Do you have any ideas as to how this might look for you in your context?

          • Carol

            Hi Mike,
            I wish that I had some revolutionary thoughts…I’m not broadly educated in theology, and have taken quite a number of years to become comfortable with being open about my own beliefs.
            Our Minister this week discussed the ‘need’ for a steeple and stained glass windows to make a church, and the origins of those first few hundred years AD existing through persecution. In society today I find this interesting. We are all so busy, and many who do have Christian faith simply don’t make it to Sunday worship, but does that make people less Christian? I understand some Churches offer service on other days of the week, and different times of the day, which does provide some flexibility for busy lifestyles. But this doesn’t align with the scriptures, so is it okay? I also know this is why some parents value the Bible in Schools program, as it enables them to include a program educating about Christian beliefs and concepts for their children without depriving them of the weekend sports and activities with their friends. Is there a better way?
            Finding new opportunities to fit Christian life into our busy society is a challenge and a balance.
            I also find talking about the collective church rather interesting, given that there is quite a variety of flavours even within Christiandom (is that the correct use of the word?). Do we need to unite? Through a process of unification, do we engage other non-Christian beliefs which share common values, and in some cases similar accounts of historic events? It may not be acceptable to blend ideologies, but can we at least accept diversity?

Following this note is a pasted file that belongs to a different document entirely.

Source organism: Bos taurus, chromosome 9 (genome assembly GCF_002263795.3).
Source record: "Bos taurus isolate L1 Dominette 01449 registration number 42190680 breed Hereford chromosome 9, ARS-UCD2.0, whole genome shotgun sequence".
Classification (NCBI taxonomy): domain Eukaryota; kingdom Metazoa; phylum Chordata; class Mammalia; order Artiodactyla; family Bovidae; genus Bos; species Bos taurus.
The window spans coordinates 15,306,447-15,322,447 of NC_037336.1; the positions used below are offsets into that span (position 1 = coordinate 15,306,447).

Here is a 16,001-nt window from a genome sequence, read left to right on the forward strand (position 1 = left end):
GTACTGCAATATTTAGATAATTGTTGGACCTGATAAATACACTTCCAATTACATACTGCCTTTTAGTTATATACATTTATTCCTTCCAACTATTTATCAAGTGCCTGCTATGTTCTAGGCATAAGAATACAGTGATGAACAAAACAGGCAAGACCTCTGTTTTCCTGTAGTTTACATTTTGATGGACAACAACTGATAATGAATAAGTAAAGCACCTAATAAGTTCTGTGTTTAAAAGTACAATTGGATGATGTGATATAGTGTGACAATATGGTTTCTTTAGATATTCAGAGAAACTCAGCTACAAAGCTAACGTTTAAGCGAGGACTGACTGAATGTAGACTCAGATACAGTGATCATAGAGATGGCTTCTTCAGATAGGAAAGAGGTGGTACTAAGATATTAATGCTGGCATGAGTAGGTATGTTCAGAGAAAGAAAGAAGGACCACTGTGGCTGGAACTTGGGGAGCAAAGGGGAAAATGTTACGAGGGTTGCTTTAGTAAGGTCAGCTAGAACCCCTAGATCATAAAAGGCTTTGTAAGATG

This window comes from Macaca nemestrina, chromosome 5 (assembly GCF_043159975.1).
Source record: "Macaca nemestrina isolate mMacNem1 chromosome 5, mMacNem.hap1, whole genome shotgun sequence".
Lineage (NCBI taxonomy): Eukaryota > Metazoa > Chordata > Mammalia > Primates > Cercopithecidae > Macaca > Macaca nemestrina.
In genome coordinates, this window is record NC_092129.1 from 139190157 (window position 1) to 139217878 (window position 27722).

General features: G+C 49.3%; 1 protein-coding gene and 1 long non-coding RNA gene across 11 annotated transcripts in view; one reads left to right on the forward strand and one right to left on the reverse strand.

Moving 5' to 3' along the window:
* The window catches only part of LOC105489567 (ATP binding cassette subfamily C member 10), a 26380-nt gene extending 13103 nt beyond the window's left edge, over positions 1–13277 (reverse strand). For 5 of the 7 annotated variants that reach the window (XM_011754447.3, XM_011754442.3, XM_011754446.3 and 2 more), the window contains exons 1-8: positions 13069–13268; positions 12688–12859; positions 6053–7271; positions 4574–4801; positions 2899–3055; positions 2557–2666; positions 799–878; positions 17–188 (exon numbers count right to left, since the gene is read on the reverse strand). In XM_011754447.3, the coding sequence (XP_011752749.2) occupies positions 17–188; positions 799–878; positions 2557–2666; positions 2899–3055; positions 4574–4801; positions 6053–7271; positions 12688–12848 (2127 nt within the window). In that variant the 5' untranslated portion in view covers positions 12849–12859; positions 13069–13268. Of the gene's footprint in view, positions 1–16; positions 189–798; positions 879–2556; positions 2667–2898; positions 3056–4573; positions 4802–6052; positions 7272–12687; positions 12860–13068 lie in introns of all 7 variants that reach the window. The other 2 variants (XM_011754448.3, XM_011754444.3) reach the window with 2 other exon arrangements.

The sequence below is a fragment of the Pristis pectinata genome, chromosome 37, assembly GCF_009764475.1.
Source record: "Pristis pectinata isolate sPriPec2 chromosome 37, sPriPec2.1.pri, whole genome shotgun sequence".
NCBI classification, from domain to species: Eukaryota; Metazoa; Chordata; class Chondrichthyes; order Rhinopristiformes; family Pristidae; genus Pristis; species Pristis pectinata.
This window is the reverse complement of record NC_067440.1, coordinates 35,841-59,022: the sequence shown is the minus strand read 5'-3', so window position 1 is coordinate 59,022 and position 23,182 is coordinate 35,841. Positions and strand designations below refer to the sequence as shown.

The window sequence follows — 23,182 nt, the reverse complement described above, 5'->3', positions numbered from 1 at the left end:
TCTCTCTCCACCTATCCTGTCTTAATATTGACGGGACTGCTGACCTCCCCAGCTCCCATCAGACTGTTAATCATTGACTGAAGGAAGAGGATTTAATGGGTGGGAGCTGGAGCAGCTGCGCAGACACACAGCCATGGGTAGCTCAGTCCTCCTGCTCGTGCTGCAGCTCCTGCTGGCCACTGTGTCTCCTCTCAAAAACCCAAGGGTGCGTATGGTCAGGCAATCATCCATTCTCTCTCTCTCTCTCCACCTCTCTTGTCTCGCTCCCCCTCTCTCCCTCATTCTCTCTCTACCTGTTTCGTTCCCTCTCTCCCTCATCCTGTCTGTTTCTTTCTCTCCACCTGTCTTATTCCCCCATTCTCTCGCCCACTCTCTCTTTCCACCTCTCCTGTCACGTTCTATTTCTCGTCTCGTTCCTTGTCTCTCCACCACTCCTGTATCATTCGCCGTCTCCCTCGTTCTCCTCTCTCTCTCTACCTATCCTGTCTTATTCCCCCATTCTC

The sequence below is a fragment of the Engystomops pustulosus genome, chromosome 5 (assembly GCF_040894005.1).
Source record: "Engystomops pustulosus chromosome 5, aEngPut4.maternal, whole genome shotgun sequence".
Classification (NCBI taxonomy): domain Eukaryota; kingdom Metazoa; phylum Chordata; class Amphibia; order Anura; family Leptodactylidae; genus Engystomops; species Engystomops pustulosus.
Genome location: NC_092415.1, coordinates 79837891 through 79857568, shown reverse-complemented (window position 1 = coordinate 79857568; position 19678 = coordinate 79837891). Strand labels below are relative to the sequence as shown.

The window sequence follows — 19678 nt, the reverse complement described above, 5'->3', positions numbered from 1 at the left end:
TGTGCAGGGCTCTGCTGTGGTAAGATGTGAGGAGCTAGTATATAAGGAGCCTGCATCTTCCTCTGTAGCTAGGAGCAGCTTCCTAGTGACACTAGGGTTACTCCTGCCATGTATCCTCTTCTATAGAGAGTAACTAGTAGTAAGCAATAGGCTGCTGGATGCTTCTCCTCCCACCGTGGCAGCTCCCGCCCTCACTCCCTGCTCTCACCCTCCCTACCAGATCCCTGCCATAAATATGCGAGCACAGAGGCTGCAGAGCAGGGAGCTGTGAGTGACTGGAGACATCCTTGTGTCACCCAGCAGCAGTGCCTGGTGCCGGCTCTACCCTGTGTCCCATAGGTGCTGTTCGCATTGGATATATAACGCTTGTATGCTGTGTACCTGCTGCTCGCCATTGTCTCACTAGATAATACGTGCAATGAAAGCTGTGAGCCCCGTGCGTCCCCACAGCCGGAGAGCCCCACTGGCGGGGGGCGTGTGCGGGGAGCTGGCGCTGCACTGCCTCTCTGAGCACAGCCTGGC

I feel some events already take us part way there. The Carol’s by Glow Stick is a wonderful event each Christmas, and the Parachute music festival. Music does well to bring people together.
            I miss Ian Grant, as an icon supporting Christian Youth.
            I don’t have many ideas, but I do have faith. And I hope that New Zealand society can engage in a positive communication towards tolerance.
            I worry that this drive toward a secular state may mean a society ‘without’ rather than living with acceptance and tolerance.

          • Hi Carol, and thanks for taking the time to engage with this.

            Your point of busyness is a good one. I personally think most people spend their time doing what they think is important: work-for-money, career advancement, recreation, education, family, hobbies, etc, and some of these things for some people are more out of necessity than choice. I don’t like the thought that being Christian adds to the busyness of life – as in being another add-on that may create pressure or guilt, but rather that being Christian creates a way of living or seeing the world that impacts on all of these other things. I believe it is important for Christians to be engaged in expressions of Christian-faith-community (‘church’) for the purposes of support, worship, teaching, serving, hospitality, generosity, etc, but this needn’t be Sunday morning church services. I also think the concept of ‘sabbath’ is important, for re-creation, but I’m pretty relaxed about how and when ‘sabbath’ is observed (I think the point is regular re-creation rather than law and tradition).